This week, representatives from local communities in the Grand Harbour area launched a joint charter – a first for Malta and the result of several months of intensive dialogue – on safeguarding and sharing the green and blue open spaces, and making the Grand Harbour region “a place for our children”.
The Local Communities’ Charter for liveable cultural landscapes in our Grand Harbour: A Place for Our Children marks a significant milestone in the European Neighbourhood and Partnership (ENPI)-funded Mare Nostrum project, which focuses on integrated coastal zone management (ICZM) in the Mediterranean.
Integrated Resources Management (IRMCo) Director Anna Spiteri, the Maltese partner in Mare Nostrum, has been leading the research locally with her enthusiastic team. Following an initial review of the coastal planning laws, various stakeholders were interviewed.
The lack of integrated planning, leading to overdevelopment and conflicting uses of the front (blue) and back (green) of Grand Harbour, emerged as one of the main concerns. Residents specifically fear losing more open spaces and cited the lack of empowerment and enforcement as their biggest frustration.
A series of interactive seminars have been held to address these concerns, bringing together the grassroots of the local communities including local councils, heritage and environmental NGOs, university lecturers and artists, as well as local and foreign residents.
The charter grew from intensive brainstorming and creative social dialogue and reflects the aspirations, visions and recommendations of the local communities of the inner harbour region. It aims to empower the citizen by describing principles of best practice on safeguarding and sharing the green and blue open spaces, coastal areas, trees, soil, agricultural land and valleys and built heritage, finishing on a strong note on the need for genuine public participation.
All authorities, planners, stakeholders, decision-makers, and NGOs concerned with present and future development plans for Grand Harbour are invited to endorse the Charter.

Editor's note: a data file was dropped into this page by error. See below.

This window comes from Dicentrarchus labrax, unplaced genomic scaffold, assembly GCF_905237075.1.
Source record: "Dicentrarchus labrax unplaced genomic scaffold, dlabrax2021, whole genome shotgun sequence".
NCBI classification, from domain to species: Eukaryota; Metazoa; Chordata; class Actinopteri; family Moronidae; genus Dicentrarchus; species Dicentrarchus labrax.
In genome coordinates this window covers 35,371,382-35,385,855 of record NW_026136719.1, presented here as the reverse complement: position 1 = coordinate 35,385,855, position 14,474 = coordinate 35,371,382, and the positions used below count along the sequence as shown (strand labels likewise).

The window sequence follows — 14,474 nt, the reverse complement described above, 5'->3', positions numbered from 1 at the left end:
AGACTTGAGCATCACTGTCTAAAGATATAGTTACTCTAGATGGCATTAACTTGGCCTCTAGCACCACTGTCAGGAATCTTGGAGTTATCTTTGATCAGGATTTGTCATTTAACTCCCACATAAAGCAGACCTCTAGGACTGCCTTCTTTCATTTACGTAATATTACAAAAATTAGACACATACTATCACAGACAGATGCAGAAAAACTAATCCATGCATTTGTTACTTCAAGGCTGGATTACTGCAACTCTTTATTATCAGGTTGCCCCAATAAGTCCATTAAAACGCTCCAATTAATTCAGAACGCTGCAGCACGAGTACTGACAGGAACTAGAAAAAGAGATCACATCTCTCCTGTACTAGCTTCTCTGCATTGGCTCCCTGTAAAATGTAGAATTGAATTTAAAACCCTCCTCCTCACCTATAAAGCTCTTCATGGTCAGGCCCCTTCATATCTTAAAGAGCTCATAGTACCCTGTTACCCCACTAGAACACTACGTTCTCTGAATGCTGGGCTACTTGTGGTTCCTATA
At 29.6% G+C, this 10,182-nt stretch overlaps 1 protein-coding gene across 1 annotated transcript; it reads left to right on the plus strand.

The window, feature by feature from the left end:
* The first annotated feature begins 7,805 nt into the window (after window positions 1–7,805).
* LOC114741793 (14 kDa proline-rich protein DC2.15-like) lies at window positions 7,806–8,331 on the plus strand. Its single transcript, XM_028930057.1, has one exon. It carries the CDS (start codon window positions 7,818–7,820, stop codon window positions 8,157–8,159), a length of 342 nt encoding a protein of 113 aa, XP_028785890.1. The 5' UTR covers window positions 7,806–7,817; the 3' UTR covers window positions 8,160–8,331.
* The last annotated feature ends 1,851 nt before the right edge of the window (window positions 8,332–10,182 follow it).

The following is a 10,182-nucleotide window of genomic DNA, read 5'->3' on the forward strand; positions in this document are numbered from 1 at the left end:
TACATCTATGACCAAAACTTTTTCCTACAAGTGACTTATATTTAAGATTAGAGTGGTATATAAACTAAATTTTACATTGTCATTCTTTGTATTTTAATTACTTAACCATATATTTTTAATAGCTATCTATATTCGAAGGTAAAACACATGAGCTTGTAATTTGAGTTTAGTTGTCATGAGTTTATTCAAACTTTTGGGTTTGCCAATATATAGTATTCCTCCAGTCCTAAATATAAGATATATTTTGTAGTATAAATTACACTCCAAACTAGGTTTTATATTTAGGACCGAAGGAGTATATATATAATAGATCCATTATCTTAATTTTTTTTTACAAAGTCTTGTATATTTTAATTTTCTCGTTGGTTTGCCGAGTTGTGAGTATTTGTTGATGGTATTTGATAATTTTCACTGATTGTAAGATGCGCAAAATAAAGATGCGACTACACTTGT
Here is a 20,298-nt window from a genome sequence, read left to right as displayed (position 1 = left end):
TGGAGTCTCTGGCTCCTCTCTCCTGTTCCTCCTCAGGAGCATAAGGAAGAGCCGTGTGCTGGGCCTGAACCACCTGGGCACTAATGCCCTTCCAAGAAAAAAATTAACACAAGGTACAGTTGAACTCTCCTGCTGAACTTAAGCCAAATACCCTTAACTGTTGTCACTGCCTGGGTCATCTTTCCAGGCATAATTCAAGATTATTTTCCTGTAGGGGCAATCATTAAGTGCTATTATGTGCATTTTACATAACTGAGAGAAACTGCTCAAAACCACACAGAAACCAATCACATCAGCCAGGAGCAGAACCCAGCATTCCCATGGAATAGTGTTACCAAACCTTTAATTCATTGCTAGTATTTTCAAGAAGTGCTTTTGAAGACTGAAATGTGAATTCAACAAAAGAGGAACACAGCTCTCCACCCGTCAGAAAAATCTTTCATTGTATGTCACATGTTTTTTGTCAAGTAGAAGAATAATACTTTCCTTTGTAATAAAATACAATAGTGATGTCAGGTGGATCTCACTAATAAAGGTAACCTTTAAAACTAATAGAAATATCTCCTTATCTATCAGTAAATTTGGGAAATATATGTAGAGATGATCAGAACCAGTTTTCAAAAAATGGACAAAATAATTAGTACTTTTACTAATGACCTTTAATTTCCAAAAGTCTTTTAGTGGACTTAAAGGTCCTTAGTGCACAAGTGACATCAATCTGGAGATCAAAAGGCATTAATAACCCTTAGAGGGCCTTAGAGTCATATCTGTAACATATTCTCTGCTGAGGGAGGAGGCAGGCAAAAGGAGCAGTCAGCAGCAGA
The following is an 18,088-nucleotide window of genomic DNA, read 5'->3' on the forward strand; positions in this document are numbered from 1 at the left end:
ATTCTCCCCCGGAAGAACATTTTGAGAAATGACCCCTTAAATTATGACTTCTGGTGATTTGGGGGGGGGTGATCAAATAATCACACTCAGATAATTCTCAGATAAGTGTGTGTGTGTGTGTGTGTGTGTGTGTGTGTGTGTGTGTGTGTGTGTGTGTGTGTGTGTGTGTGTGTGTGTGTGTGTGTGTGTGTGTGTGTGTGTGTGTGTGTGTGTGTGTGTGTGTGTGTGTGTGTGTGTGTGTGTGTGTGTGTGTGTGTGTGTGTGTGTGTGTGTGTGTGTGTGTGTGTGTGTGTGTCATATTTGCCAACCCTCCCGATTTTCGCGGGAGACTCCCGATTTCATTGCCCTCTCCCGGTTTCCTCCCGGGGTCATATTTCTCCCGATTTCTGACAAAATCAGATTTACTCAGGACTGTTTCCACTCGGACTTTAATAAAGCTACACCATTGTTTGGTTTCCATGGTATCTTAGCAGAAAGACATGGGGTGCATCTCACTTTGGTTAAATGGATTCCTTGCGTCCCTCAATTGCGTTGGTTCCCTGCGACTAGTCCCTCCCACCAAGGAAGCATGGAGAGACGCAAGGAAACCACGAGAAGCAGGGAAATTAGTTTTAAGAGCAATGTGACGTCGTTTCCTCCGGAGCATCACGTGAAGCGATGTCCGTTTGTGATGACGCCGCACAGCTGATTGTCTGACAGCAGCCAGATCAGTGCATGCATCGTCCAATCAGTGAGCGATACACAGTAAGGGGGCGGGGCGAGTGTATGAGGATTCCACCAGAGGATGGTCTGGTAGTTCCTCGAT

Speaking during its launch at Senglea Local Council’s offices, Social Dialogue, Consumer Affairs and Civil Liberties Minister Helena Dalli stressed the importance of social dialogue amongst stakeholders, not least on issues that concern our environment. “This charter is the result of ongoing discussions and feedback raised by citizens who have our environment at heart, with particular focus on the inner harbour region,” she said.
Dr Dalli explained how such initiatives can contribute to the enhancement of good governance at all levels of government. The Charter was endorsed by six local councils in the Grand Harbour area, as well as environmental NGOs, other civil societies and residents.
Looking ahead, the Charter also provides the stepping stone for the next phase in the project, which will focus on more sustainable management of the coastal area.
IRMCo is also organising a community mapping workshop (Public Participatory Geographic Information Systems) as an empowerment tool to implement the best practices outlined in the charter. PPGIS combines social dialogue with hands-on mapping technology and contributes to a real time visual planning process.
The Mare Nostrum consortium, consisting of 10 partners from Israel, Greece, Spain, Jordan and Malta, receives €3.88 million in funding from the EU through the ENPI instrument.